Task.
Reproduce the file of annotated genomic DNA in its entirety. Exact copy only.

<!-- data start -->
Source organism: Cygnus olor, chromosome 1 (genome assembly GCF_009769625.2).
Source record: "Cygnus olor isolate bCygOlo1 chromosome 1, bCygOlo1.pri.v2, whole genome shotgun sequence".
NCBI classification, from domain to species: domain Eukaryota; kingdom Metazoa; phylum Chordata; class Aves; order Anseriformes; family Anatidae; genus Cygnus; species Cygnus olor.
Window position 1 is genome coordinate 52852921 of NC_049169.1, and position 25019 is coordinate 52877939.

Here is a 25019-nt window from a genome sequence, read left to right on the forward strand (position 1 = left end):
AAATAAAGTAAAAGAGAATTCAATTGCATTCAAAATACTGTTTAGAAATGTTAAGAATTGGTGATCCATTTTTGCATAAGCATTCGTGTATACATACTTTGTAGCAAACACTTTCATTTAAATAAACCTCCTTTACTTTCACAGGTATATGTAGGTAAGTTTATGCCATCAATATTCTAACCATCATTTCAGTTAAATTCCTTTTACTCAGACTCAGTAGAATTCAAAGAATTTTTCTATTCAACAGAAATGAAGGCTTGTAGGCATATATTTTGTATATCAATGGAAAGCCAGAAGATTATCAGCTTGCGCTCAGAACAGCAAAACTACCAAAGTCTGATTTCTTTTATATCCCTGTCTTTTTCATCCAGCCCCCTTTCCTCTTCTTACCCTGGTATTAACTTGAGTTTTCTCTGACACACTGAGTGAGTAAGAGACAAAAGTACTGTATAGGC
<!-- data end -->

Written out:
Source organism: Cygnus olor, chromosome 1 (genome assembly GCF_009769625.2).
Source record: "Cygnus olor isolate bCygOlo1 chromosome 1, bCygOlo1.pri.v2, whole genome shotgun sequence".
NCBI classification, from domain to species: domain Eukaryota; kingdom Metazoa; phylum Chordata; class Aves; order Anseriformes; family Anatidae; genus Cygnus; species Cygnus olor.
Window position 1 is genome coordinate 52852921 of NC_049169.1, and position 25019 is coordinate 52877939.

Here is a 25019-nt window from a genome sequence, read left to right on the forward strand (position 1 = left end):
AAATAAAGTAAAAGAGAATTCAATTGCATTCAAAATACTGTTTAGAAATGTTAAGAATTGGTGATCCATTTTTGCATAAGCATTCGTGTATACATACTTTGTAGCAAACACTTTCATTTAAATAAACCTCCTTTACTTTCACAGGTATATGTAGGTAAGTTTATGCCATCAATATTCTAACCATCATTTCAGTTAAATTCCTTTTACTCAGACTCAGTAGAATTCAAAGAATTTTTCTATTCAACAGAAATGAAGGCTTGTAGGCATATATTTTGTATATCAATGGAAAGCCAGAAGATTATCAGCTTGCGCTCAGAACAGCAAAACTACCAAAGTCTGATTTCTTTTATATCCCTGTCTTTTTCATCCAGCCCCCTTTCCTCTTCTTACCCTGGTATTAACTTGAGTTTTCTCTGACACACTGAGTGAGTAAGAGACAAAAGTACTGTATAGGC